Creative work doesn’t come with a guarantee. But there is a pattern to who succeeds and who doesn’t. And engaging in the consistent practice of its pursuit is the best way forward.
This review is long overdue, considering I read this in September 2021. I still wanted to share a brief review of this book as it is 1) something that is still on my mind at year’s end, and 2) I’ve already reviewed it for the Productivity Lab podcast.
This book is not your conventional book, in that there is no narrative arc. Typically, your nonfiction books will give you a narrative arc that follows with examples and stories of someone “doing a thing”. The next paragraphs would then follow with how you can apply that “thing”. Not that such examples aren’t in this book. Its structure is that of a collection of blog posts. They are mostly brief with quips or quotes. Each numbered for easy reference at a later time.
This means that you don’t need to sit and read the entire book in one go. You can; however, its structure allows for easy consumption over a long period. Because of this structure, I preferred to listen to the audiobook, as the experience was like listening to Godin’s Akimbo podcast.
The book is split into multiple sections, such as “Trust Your Self” or “The Professional”. Within each section are the collection of ideas that most appropriately fit with the theme. For example, in the first section “Trust Your Self” at entry “15. Finding Your Passion”, the idea centers on where a person finds their passion. As the section of this book is about trust and the self, we are led to this passage:
Once you decide to trust your self, you will have found your passion. You’re not born with it, and you don’t have just one passion. It’s not domain-specific: it’s a choice.
Our passion is simply the work we’ve trusted ourselves to do.
I find that to be a tall order. On the face, the immediate reaction may be that you trust yourself to do the work. However, as it lingers in the air, you find you may not trust yourself completely. Some part of you is thinking about the outcome before you even start the work, shaking your confidence. The result is that many of us may give up on something before we even start. Hence, the entire purpose of this section of the book is to provide you with alternative perspectives and ideas so that you can trust.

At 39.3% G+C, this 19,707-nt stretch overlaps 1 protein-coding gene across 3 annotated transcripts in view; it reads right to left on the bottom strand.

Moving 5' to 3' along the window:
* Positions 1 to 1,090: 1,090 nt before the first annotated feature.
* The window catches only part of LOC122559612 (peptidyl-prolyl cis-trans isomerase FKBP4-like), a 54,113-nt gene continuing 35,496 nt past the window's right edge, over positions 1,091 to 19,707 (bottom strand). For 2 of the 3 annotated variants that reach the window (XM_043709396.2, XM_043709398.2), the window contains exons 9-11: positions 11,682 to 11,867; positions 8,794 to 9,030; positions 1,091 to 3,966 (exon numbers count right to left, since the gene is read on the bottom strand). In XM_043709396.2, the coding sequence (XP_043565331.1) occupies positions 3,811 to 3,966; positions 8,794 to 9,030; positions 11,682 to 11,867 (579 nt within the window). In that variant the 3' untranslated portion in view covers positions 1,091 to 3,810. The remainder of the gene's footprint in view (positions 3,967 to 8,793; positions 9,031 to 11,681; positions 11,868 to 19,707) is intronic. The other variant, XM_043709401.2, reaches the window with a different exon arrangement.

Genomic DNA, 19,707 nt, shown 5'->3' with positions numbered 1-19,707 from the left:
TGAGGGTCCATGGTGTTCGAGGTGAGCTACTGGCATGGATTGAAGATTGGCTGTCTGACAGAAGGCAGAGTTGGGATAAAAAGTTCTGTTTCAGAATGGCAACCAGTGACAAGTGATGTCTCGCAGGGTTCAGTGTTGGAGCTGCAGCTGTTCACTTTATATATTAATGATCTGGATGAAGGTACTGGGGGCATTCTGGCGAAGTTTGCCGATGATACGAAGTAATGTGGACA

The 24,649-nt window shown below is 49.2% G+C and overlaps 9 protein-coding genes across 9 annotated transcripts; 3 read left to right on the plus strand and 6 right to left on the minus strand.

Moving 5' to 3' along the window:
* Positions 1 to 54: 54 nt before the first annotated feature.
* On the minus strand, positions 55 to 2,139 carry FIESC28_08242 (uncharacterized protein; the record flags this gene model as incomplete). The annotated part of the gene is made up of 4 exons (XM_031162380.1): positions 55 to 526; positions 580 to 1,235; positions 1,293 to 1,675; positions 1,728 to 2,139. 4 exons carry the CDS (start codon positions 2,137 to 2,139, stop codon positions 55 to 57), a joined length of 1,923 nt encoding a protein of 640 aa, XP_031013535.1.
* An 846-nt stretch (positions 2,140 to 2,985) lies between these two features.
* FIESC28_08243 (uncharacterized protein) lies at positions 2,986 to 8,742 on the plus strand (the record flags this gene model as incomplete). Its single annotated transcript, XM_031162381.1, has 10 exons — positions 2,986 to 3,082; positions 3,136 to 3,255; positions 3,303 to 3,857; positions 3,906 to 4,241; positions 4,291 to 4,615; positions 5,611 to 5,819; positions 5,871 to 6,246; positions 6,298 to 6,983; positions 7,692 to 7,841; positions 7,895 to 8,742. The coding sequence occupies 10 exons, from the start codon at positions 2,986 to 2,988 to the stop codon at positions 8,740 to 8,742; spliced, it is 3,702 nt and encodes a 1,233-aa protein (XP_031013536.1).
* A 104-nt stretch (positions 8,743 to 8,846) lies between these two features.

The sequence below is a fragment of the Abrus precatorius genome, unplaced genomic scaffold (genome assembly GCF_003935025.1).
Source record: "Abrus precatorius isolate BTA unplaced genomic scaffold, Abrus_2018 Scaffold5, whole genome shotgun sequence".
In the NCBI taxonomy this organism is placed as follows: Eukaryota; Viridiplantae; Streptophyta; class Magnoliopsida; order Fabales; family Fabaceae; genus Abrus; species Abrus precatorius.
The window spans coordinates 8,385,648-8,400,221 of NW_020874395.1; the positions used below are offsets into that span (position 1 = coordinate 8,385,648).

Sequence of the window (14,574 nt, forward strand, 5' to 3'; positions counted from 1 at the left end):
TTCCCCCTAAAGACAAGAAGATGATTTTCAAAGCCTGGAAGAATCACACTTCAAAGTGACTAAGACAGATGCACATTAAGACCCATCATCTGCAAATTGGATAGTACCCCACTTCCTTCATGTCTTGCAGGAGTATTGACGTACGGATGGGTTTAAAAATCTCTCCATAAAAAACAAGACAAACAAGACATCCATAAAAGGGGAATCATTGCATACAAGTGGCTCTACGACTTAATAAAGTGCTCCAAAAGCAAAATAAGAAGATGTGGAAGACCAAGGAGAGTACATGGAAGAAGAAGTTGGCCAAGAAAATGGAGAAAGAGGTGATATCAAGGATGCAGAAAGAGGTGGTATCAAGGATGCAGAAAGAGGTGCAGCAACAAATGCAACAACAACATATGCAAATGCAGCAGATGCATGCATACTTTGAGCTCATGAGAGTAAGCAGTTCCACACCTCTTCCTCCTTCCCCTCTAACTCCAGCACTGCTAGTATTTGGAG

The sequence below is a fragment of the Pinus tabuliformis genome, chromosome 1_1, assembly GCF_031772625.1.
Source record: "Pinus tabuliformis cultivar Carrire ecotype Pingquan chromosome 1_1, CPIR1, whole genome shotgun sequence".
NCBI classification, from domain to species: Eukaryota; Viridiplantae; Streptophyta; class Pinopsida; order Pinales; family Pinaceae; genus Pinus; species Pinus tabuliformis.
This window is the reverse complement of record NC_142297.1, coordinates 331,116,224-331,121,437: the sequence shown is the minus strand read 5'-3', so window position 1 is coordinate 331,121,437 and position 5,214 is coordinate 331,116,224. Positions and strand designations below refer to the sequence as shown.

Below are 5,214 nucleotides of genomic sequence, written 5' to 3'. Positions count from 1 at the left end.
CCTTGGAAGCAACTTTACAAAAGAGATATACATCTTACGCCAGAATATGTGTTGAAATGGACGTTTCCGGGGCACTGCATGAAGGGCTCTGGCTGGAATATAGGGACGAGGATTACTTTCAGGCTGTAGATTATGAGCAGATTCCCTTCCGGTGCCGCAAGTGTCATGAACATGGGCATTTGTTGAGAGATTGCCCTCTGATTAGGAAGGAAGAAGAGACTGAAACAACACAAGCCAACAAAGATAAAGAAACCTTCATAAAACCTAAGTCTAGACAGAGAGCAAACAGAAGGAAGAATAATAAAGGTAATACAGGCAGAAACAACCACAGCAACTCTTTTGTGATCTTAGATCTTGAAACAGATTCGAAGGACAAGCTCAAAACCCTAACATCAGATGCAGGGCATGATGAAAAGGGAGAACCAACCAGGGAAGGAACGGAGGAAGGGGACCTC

There are many other salient points throughout the book. I’ve marked these with page flags and annotations throughout. For any creative who still struggles, this book will certainly be a well of advice to pull inspiration from. Though, if we are to glean anything from this book, it’s that inspiration can only take you so far. As Godin continuously says throughout the book: you have to put in the work.
I recommend this book to creatives. In addition, I will also provide some companion pieces after you’ve read this book:
- Akimbo Podcast by Seth Godin: It continues the themes and discussions that this book covers.
- Atomic Habits by James Clear: To do the work, you need strong habits. This is an excellent read to build your foundation.
I’ll leave you with a final quote:
When you choose to produce creative work, you’re solving a problem. Not just for you, but for those who will encounter what you’ve made.
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